Wednesday, November 30, 2011

Don't Go Breakin' My Heart

When my excellent six-year-old niece was born, I wasn't ready for her. I was hurt - we all were - but I was also self-absorbed, and here she was, not at all whom I had expected, and I didn't know what to do with her. I was afraid of her; she was so small and defenseless but I knew what she could do to me and I didn't want that; I couldn't handle it. I had so much love stored up for someone else, and I couldn't just transfer it to her. So I kept my distance. In my memory, she's like Ruth imploring Idgie to spend time with her; I can see her on the couch, a little buddha propped up against the side, spilling down her chin, trying to talk with her little eyes, and I'm doing up my shoes getting ready to go out, or waiting for her Mother to come back in the room. I liked changing her nappies and feeding her but I didn't like holding her for too long... I didn't think I was good at it, and I didn't want to feel bad for not wanting to do it more, or being more natural, or feeling what I thought I should be feeling when I had my own niece and the baby of my best friend and surrogate parents in my arms. I watched her splosh out of her mother into the midwife's hands, but even then I was too scared to hold her.

When she could walk, she used to come into my bedroom and put on my shoes and bags and walk around in them. I would come home and find them put back, mismatching, or in front of each other as if she'd walked straight out of them. When I was there, she would pretend to talk on my phone while pacing around the room in my hot pink stilettos, in her soft little voice. Her most-used phrases were "What doing?" and "Just having a look" (when playing with something she wasn't supposed to touch). She still didn't have a lot of hair, and there was still something so vulnerable about her, although I wonder now if I project that onto her because I wasn't being what I should have been. Watching her do things like stand for the first time, or say "butterfly", I felt like a spectator rather than an insider. When my one-year-old niece was born last year, I was ready to be her aunty and love her and teach her things, right away. I realised I hadn't felt that way before, and it made me feel so much guilt, and so, so much sadness. My six-year-old niece won't remember her infancy, when I was there, living in the same house but a completely separate life, but I will, and even if I can forgive myself, I will always be sorry. She was just a baby, who didn't know what she was born into, and I was too young and sad and selfish to do anything about it. I think of her, posting my cds in the gaps under the skirting, and eating wine biscuits in the back of my car, and I want to cry. I feel like she earned my love, instead of just inheriting it as her birthright, as she should have; not that I didn't love her the minute she was born because I did, but it wasn't the same. It wasn't what it should have been.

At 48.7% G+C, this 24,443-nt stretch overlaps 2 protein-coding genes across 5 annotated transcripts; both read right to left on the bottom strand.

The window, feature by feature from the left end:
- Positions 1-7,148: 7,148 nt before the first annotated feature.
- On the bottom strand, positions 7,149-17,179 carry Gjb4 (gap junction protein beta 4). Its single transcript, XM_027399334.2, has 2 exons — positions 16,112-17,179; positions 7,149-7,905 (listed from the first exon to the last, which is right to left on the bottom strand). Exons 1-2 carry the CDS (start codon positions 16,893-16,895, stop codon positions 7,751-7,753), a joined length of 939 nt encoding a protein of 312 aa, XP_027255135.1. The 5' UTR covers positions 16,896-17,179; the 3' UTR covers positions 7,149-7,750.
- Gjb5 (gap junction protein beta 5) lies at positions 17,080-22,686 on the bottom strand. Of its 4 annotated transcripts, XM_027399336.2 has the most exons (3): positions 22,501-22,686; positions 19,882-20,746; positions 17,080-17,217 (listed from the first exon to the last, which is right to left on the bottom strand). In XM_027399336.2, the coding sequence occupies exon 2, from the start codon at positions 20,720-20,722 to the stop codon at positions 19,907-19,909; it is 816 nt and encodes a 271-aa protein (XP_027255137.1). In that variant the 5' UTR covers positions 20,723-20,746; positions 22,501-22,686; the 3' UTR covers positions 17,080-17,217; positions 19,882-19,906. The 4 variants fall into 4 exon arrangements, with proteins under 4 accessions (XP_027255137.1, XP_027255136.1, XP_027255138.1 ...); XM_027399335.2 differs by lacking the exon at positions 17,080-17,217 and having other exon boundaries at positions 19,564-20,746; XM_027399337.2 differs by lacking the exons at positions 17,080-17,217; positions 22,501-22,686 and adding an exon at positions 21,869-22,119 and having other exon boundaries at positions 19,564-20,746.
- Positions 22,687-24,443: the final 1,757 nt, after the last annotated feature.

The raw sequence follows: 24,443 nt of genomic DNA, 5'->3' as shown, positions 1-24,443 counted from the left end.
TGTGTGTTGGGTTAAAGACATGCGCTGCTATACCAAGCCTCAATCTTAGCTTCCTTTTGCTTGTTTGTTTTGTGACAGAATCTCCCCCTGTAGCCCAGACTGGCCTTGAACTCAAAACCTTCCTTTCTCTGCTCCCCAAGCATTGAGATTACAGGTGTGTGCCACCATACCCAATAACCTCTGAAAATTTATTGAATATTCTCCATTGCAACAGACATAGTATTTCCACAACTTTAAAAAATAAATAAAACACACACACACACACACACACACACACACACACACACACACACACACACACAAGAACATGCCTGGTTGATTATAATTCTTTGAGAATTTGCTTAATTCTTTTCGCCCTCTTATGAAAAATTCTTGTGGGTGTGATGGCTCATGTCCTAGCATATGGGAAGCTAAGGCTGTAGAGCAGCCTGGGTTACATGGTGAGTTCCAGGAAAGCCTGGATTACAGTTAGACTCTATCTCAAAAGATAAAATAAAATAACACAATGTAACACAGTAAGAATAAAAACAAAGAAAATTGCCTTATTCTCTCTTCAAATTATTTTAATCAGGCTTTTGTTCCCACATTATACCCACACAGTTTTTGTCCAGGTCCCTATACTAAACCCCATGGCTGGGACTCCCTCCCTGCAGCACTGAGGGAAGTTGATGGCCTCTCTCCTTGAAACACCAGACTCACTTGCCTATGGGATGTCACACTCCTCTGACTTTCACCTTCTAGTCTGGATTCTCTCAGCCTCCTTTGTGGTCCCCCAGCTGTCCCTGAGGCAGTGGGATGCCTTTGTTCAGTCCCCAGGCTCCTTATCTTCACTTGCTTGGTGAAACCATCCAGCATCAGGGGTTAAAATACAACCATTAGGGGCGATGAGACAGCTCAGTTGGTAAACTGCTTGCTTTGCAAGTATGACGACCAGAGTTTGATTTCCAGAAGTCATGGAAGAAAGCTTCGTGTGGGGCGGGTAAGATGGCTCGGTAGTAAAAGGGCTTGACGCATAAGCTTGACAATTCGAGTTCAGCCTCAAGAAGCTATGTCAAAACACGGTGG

Tomorrow, my six-year-old niece will be seven. She could be turning fourteen; she's always asking questions and pushing boundaries to find out what she can do, and what's going on, and how things fit with each other. She is a constant source of amusement, honesty, love, welcome, and inspiration; not only because she is truly good, but because she deserves an open-ended life, and gives me enough hope for the future that I want to fight for it. She won't hurt my feelings but she won't lie to me. She lights up a room like a little lightning-bolt. One day I know she won't think I'm so interesting anymore; she will be growing and discovering things, and I'll still be the same. Vincent thinks she'll grow to be a person with whom I'll have even more in common, but I know she'll overtake me, and as sad as that thought is, it makes me hopeful as well; she's the future, and it couldn't be brighter. I used to actively dislike children; I didn't think they had any special value... and then she came along and changed everything. I still yell Dummy at kids on Sticky TV who get simple questions wrong, but I know how important children are, and how much better they are than we.

My niece is six years old, and one of the best people I know. She's one of the greatest joys of my life, and while it hurts very much to remember how she and I began, the prospect of growing old in her company - she dropping in to see her old uncle and aunty, driving us to the doctor, letting us tell her stories about when she was young - and always having her in my life, gives me such happiness and comfort that those memories are just thorns on a rose.

Happy, happy birthday, to the most wonderful six-year-old to ever live. Seven to infinity, and beyond.

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